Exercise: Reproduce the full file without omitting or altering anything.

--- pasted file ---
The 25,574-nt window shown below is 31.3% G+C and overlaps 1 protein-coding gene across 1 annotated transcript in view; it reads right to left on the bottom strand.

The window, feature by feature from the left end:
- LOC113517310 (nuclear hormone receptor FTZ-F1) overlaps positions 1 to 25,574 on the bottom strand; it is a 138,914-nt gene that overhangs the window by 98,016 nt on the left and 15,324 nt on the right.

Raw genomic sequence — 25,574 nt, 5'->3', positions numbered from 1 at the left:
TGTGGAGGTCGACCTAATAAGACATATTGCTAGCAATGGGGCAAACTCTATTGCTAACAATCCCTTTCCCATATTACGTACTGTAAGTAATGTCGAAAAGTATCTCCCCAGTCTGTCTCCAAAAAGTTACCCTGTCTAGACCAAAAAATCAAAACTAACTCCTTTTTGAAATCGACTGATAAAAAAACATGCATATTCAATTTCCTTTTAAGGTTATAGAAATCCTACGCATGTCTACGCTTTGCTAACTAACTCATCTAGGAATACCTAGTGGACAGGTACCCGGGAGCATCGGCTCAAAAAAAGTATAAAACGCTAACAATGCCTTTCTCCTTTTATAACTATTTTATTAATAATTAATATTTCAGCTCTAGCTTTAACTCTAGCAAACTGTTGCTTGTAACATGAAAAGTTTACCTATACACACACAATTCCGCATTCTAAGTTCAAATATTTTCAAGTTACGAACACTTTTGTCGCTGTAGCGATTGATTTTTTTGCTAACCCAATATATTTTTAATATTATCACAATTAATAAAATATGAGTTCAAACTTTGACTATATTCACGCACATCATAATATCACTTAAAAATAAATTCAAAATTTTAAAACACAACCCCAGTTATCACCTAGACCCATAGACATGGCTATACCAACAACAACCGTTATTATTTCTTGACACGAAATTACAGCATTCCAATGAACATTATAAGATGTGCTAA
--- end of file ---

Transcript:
The 25,574-nt window shown below is 31.3% G+C and overlaps 1 protein-coding gene across 1 annotated transcript in view; it reads right to left on the bottom strand.

The window, feature by feature from the left end:
- LOC113517310 (nuclear hormone receptor FTZ-F1) overlaps positions 1 to 25,574 on the bottom strand; it is a 138,914-nt gene that overhangs the window by 98,016 nt on the left and 15,324 nt on the right.

Raw genomic sequence — 25,574 nt, 5'->3', positions numbered from 1 at the left:
TGTGGAGGTCGACCTAATAAGACATATTGCTAGCAATGGGGCAAACTCTATTGCTAACAATCCCTTTCCCATATTACGTACTGTAAGTAATGTCGAAAAGTATCTCCCCAGTCTGTCTCCAAAAAGTTACCCTGTCTAGACCAAAAAATCAAAACTAACTCCTTTTTGAAATCGACTGATAAAAAAACATGCATATTCAATTTCCTTTTAAGGTTATAGAAATCCTACGCATGTCTACGCTTTGCTAACTAACTCATCTAGGAATACCTAGTGGACAGGTACCCGGGAGCATCGGCTCAAAAAAAGTATAAAACGCTAACAATGCCTTTCTCCTTTTATAACTATTTTATTAATAATTAATATTTCAGCTCTAGCTTTAACTCTAGCAAACTGTTGCTTGTAACATGAAAAGTTTACCTATACACACACAATTCCGCATTCTAAGTTCAAATATTTTCAAGTTACGAACACTTTTGTCGCTGTAGCGATTGATTTTTTTGCTAACCCAATATATTTTTAATATTATCACAATTAATAAAATATGAGTTCAAACTTTGACTATATTCACGCACATCATAATATCACTTAAAAATAAATTCAAAATTTTAAAACACAACCCCAGTTATCACCTAGACCCATAGACATGGCTATACCAACAACAACCGTTATTATTTCTTGACACGAAATTACAGCATTCCAATGAACATTATAAGATGTGCTAA